Losses, Mistakes & Drawdown
This week, I wanted to discuss about an important and often neglected concept which sort of ties-in with the psychology concept discussed last week. Before we dig deep, let us understand some basic concepts which will make this post more impactful.
We begin with the equity curve concept. Simply put, the equity curve is your total capital on any given day. You can plot the equity capital as a line chart. This chart will go up after a profitable trade and will drop after a losing trade.
If you have a series of winning trades, your capital will obviously increase, or it will be in an uptrend. Similarly a string of losing trades will erode your capital and the equity curve will start sloping downwards. Have a look at the data and chart displayed below.
- : February 7, 2021
- : B. Krishnakumar
The above graphic captures hypothetical data to illustrate the concept. The assumption here is that we start with an initial capital of Rs.1,00,000 and take 10 trades using our system. The outcome of each trade is mentioned in the table and the total capital after each trade is also recorded.
This total capital is plotted as a chart on the right-hand side. The equity capital makes a high after 4 winning trades and then drops because of a series of losing trades. The capital drops from the peak it recorded and then recovers to make a new high.
Drawdown is nothing but the lowest point between two equity highs.
It takes time and effort to recover from the drawdown and make new highs in equity curve. In the above example, there was a drawdown of Rs.7,000 or 6.1% from the peak of Rs.1,13,500. Typically, it better to study drawdown in percentage terms to get a better idea of performance. But in this example, I have used actual capital for ease of understanding.
What Causes Drawdown?
The answer is straight forward. It is the losses which cause drawdowns. And most of the time, the equity curve will be in a drawdown because every losing trade will either result in a drawdown or push the equity curve deeper into the drawdown cycle.
It is apparent that losing trades trigger drawdown. And losing trades are unavoidable because there is no system in this world which has 100%-win ratio. If your win-ratio is not 100% then losing trades WILL happen and it will trigger drawdowns.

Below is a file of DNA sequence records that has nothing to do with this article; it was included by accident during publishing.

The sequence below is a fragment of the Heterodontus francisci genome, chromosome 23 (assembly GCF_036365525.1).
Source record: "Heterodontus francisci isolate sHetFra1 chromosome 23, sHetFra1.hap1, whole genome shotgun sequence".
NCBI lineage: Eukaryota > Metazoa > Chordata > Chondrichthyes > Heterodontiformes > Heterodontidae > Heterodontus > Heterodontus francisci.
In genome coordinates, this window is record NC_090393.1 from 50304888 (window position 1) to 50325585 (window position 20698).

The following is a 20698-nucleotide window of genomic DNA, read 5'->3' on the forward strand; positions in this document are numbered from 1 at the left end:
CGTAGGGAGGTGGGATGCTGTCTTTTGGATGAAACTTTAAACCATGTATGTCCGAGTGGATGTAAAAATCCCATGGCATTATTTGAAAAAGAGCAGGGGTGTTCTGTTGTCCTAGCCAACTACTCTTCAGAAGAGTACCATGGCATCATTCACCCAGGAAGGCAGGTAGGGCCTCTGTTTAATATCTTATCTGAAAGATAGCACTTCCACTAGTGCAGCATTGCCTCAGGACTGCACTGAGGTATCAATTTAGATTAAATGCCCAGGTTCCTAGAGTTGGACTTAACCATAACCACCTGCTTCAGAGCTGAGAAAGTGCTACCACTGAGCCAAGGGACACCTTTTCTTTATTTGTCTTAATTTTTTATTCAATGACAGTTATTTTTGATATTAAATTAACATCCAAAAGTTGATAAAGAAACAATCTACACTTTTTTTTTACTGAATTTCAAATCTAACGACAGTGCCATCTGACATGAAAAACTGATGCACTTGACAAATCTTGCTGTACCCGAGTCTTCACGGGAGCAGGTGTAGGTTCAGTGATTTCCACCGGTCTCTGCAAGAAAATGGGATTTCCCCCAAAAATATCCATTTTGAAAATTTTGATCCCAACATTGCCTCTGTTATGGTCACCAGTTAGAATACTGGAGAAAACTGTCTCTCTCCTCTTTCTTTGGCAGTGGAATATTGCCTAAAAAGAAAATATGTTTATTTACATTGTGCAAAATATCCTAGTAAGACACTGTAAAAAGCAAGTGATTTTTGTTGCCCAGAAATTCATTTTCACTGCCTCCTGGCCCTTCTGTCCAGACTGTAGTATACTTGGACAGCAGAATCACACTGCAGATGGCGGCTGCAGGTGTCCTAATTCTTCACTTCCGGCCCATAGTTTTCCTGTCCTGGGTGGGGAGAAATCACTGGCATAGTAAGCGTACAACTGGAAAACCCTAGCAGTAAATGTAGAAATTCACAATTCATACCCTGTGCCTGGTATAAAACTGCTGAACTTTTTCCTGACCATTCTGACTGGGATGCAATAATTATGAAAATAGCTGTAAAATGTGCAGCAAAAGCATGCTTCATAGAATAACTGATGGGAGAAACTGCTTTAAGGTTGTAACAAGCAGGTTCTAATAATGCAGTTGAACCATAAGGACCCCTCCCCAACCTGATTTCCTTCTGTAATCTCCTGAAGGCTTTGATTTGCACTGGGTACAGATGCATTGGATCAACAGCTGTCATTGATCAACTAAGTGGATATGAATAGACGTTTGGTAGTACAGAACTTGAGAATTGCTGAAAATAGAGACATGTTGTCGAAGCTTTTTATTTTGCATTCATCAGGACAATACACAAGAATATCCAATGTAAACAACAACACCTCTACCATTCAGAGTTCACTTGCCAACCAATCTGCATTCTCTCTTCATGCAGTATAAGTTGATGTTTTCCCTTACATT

The message here is that losing trades and drawdowns are unavoidable.
Let us dissect losing trades a little further. Losing trades can be triggered by following our system, which is unavoidable. But losing trades can also be triggered by our mistakes. By mistakes, I mean losses triggered by not following our rules or trading system.
Apart from normal losses and mistakes, there can be an unknown factor that can trigger losses which is popularly known as black-swan events. Such events are unpredictable, but we can budget for such events through our money management module. But more about this later. And such events are not under our control.
Once the equity curve gets into a drawdown, it takes time and remember that we are working with a depleted capital to recoup and progress. Have a look at this table. If you understand this table, it will make a world of difference to your trading personality.
The above table captures the percentage losses and the subsequent percentage gain that is required to recover those losses. Assuming your equity curve makes a high of Rs.100. If there is a subsequent drawdown of 5%, then your equity capital depletes to Rs.95. To get back to the equity curve high, you will have to generate profit of 5.3% using the depleted capital of Rs.95. This will take you back to your prior equity curve high.
Suppose if there is a drawdown of 20% from the equity curve high of Rs.100, then your capital reduces to Rs.80. You will have to generate returns of 25% on the depleted capital of Rs.80 which will help you get back to the starting point or the equity curve high of Rs.100.
It should be apparent that the bigger the drawdown or loss, the more difficult it gets to recover.
If the drawdown is triggered by following system rules, it is a normal loss, and we cannot avoid it. But if the losses are triggered by our mistakes then it is criminal. Remember, every mistake and the subsequent loss is setting us back in the above table. The more such mistakes you commit, the bigger the loss and tougher it gets to recover from the drawdown.
So, whenever you get that urge to take a “kujli” trade, think about this post and the above table. Hopefully,
it would prevent you from making those mistakes.
Before we wind up, remember, the extent of drawdown and the recovery time depends on the position sizing, risk-reward, and win-ratio of your system.
Hope this helps!!